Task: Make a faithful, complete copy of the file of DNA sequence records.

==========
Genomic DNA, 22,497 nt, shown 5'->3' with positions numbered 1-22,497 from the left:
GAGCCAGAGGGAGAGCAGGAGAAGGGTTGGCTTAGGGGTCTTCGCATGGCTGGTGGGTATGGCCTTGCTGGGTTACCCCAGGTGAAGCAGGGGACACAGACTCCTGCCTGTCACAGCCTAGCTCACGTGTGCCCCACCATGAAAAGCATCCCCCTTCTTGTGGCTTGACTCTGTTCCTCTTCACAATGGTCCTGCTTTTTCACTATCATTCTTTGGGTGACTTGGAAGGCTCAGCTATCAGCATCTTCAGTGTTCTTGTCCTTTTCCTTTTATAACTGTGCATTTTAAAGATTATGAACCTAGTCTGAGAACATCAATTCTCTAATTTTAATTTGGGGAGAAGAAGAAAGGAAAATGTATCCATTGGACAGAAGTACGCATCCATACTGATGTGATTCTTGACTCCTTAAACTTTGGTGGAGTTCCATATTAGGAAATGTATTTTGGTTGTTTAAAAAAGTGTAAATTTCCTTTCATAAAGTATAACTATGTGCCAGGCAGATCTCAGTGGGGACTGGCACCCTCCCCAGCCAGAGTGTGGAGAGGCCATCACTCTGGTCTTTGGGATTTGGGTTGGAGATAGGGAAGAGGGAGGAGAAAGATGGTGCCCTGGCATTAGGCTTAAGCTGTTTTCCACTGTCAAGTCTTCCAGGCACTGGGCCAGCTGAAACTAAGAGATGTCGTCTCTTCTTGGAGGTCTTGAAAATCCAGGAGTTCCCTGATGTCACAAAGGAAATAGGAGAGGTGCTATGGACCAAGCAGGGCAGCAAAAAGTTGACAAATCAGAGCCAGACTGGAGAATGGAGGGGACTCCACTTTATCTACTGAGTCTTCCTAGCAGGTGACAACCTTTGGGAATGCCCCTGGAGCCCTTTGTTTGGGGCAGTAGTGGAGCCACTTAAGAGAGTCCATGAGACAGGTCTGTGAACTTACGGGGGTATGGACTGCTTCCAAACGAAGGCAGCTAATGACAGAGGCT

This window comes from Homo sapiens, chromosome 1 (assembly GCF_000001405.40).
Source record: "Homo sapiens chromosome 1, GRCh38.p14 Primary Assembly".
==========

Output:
Genomic DNA, 22,497 nt, shown 5'->3' with positions numbered 1-22,497 from the left:
GAGCCAGAGGGAGAGCAGGAGAAGGGTTGGCTTAGGGGTCTTCGCATGGCTGGTGGGTATGGCCTTGCTGGGTTACCCCAGGTGAAGCAGGGGACACAGACTCCTGCCTGTCACAGCCTAGCTCACGTGTGCCCCACCATGAAAAGCATCCCCCTTCTTGTGGCTTGACTCTGTTCCTCTTCACAATGGTCCTGCTTTTTCACTATCATTCTTTGGGTGACTTGGAAGGCTCAGCTATCAGCATCTTCAGTGTTCTTGTCCTTTTCCTTTTATAACTGTGCATTTTAAAGATTATGAACCTAGTCTGAGAACATCAATTCTCTAATTTTAATTTGGGGAGAAGAAGAAAGGAAAATGTATCCATTGGACAGAAGTACGCATCCATACTGATGTGATTCTTGACTCCTTAAACTTTGGTGGAGTTCCATATTAGGAAATGTATTTTGGTTGTTTAAAAAAGTGTAAATTTCCTTTCATAAAGTATAACTATGTGCCAGGCAGATCTCAGTGGGGACTGGCACCCTCCCCAGCCAGAGTGTGGAGAGGCCATCACTCTGGTCTTTGGGATTTGGGTTGGAGATAGGGAAGAGGGAGGAGAAAGATGGTGCCCTGGCATTAGGCTTAAGCTGTTTTCCACTGTCAAGTCTTCCAGGCACTGGGCCAGCTGAAACTAAGAGATGTCGTCTCTTCTTGGAGGTCTTGAAAATCCAGGAGTTCCCTGATGTCACAAAGGAAATAGGAGAGGTGCTATGGACCAAGCAGGGCAGCAAAAAGTTGACAAATCAGAGCCAGACTGGAGAATGGAGGGGACTCCACTTTATCTACTGAGTCTTCCTAGCAGGTGACAACCTTTGGGAATGCCCCTGGAGCCCTTTGTTTGGGGCAGTAGTGGAGCCACTTAAGAGAGTCCATGAGACAGGTCTGTGAACTTACGGGGGTATGGACTGCTTCCAAACGAAGGCAGCTAATGACAGAGGCT

This window comes from Homo sapiens, chromosome 1 (assembly GCF_000001405.40).
Source record: "Homo sapiens chromosome 1, GRCh38.p14 Primary Assembly".